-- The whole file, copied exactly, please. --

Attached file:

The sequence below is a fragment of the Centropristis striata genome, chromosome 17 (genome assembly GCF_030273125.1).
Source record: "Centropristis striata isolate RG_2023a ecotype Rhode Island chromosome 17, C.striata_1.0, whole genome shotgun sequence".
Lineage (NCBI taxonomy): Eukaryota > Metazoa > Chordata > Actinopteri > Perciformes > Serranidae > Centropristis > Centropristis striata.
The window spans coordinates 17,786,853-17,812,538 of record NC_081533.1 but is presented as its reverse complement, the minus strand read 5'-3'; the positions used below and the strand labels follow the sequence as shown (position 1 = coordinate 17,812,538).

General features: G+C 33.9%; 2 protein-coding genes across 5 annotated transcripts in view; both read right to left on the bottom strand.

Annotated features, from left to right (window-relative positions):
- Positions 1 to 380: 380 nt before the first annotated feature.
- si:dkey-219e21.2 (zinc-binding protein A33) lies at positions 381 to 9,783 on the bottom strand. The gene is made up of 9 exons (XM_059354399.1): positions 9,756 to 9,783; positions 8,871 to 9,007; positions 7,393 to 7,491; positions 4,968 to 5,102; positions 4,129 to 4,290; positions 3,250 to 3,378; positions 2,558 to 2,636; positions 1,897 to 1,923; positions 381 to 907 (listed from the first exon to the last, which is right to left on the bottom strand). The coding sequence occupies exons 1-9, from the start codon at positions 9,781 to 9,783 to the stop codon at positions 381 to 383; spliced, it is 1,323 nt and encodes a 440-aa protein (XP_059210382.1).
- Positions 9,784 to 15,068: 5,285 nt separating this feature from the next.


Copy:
The sequence below is a fragment of the Centropristis striata genome, chromosome 17 (genome assembly GCF_030273125.1).
Source record: "Centropristis striata isolate RG_2023a ecotype Rhode Island chromosome 17, C.striata_1.0, whole genome shotgun sequence".
Lineage (NCBI taxonomy): Eukaryota > Metazoa > Chordata > Actinopteri > Perciformes > Serranidae > Centropristis > Centropristis striata.
The window spans coordinates 17,786,853-17,812,538 of record NC_081533.1 but is presented as its reverse complement, the minus strand read 5'-3'; the positions used below and the strand labels follow the sequence as shown (position 1 = coordinate 17,812,538).

General features: G+C 33.9%; 2 protein-coding genes across 5 annotated transcripts in view; both read right to left on the bottom strand.

Annotated features, from left to right (window-relative positions):
- Positions 1 to 380: 380 nt before the first annotated feature.
- si:dkey-219e21.2 (zinc-binding protein A33) lies at positions 381 to 9,783 on the bottom strand. The gene is made up of 9 exons (XM_059354399.1): positions 9,756 to 9,783; positions 8,871 to 9,007; positions 7,393 to 7,491; positions 4,968 to 5,102; positions 4,129 to 4,290; positions 3,250 to 3,378; positions 2,558 to 2,636; positions 1,897 to 1,923; positions 381 to 907 (listed from the first exon to the last, which is right to left on the bottom strand). The coding sequence occupies exons 1-9, from the start codon at positions 9,781 to 9,783 to the stop codon at positions 381 to 383; spliced, it is 1,323 nt and encodes a 440-aa protein (XP_059210382.1).
- Positions 9,784 to 15,068: 5,285 nt separating this feature from the next.